In a New Direction with Jean-Francois Lyotard and Postmodernism

The field, the problem, and the method in Jean-Francois Lyotard’s The Postmodern Condition: A Report on Knowledge are the first three sections where he begins to explain the paradigm shift associated with science, technology, and the knowledge bases from which they extend. Regarding the field: ‘It is widely accepted that knowledge has become the principle … More In a New Direction with Jean-Francois Lyotard and Postmodernism

Ending Derrida’s Of Grammatology

Independence of representation and the proper perspective of representation. The following quotes are taken from the last chapter in Of Grammatology. The discussion is about representation. Representation has an independence from the object that is being represented. The object being represented cannot be represented without the representation. However, representation can stand alone from an object. … More Ending Derrida’s Of Grammatology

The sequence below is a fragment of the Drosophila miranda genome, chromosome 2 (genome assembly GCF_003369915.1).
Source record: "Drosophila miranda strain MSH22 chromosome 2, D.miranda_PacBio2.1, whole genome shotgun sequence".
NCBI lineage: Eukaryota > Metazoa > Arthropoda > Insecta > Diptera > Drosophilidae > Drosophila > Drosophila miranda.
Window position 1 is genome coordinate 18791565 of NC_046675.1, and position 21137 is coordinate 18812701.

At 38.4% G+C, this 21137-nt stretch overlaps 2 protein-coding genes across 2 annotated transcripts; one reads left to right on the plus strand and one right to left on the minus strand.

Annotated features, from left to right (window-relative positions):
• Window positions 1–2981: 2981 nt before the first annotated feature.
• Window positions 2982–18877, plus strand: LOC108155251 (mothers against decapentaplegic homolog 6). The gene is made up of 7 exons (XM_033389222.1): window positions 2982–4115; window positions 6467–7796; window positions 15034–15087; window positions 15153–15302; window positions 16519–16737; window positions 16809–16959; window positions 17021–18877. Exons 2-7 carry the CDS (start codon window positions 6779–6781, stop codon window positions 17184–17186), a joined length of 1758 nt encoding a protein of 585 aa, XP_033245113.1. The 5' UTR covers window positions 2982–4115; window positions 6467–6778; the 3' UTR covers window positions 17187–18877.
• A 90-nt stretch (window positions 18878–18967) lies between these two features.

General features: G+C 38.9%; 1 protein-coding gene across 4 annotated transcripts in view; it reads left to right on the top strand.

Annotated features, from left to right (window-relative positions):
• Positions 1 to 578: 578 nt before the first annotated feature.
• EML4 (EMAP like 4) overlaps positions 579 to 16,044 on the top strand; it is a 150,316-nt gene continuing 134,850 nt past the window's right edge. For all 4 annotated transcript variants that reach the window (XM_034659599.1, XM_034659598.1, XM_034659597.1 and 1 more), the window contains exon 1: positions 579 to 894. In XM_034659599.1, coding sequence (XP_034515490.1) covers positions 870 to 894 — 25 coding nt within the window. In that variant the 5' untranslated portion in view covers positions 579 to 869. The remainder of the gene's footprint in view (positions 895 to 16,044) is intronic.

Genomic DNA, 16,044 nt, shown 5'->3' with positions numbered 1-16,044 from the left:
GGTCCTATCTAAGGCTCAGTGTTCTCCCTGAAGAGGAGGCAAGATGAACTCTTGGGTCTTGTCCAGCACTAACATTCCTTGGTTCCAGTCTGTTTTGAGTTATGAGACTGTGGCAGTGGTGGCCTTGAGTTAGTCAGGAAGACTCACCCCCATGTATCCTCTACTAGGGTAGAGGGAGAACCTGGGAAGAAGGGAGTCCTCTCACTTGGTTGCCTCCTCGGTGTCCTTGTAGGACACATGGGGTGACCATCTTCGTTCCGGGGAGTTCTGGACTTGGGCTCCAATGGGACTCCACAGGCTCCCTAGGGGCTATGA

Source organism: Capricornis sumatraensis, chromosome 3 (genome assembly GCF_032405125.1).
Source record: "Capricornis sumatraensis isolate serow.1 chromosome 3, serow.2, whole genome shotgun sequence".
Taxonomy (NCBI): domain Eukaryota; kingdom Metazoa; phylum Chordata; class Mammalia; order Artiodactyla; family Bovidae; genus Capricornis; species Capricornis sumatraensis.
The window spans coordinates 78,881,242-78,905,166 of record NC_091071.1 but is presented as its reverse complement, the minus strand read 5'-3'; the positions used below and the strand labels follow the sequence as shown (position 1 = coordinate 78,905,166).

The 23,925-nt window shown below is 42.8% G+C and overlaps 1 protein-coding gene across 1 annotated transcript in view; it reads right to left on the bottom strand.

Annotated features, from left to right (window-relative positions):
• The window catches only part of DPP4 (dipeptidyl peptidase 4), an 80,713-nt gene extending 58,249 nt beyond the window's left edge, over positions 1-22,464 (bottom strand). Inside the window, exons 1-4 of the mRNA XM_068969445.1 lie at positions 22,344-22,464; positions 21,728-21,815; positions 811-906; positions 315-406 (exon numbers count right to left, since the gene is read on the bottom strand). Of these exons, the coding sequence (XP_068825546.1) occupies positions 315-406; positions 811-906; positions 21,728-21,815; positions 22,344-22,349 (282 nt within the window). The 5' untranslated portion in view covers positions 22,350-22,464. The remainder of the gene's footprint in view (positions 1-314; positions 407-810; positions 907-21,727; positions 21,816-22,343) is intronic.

Gender-Neutral Pronouns and the Origin of Script

Sexuality is not a form of linguistic function. Language supplements speech; what cannot be spoken, cannot be written. If a person is transgender, then that person is going from one gender to the other, hence the prefix ‘trans.’ A transatlantic flight is not in New York and Paris, it is going from one to the … More Gender-Neutral Pronouns and the Origin of Script

Imitation, Articulation, and Accent: Some More of Derrida’s Interpretations of Rousseau

Based on his reading of Rousseau, Derrida contends that music is not a structural body. In a previous post, I indicated that I think music is a structural body. I understand why Derrida comes to his conclusion, though. Rousseau writes that melody has been replaced with harmony, with the insinuation that originally, music was part … More Imitation, Articulation, and Accent: Some More of Derrida’s Interpretations of Rousseau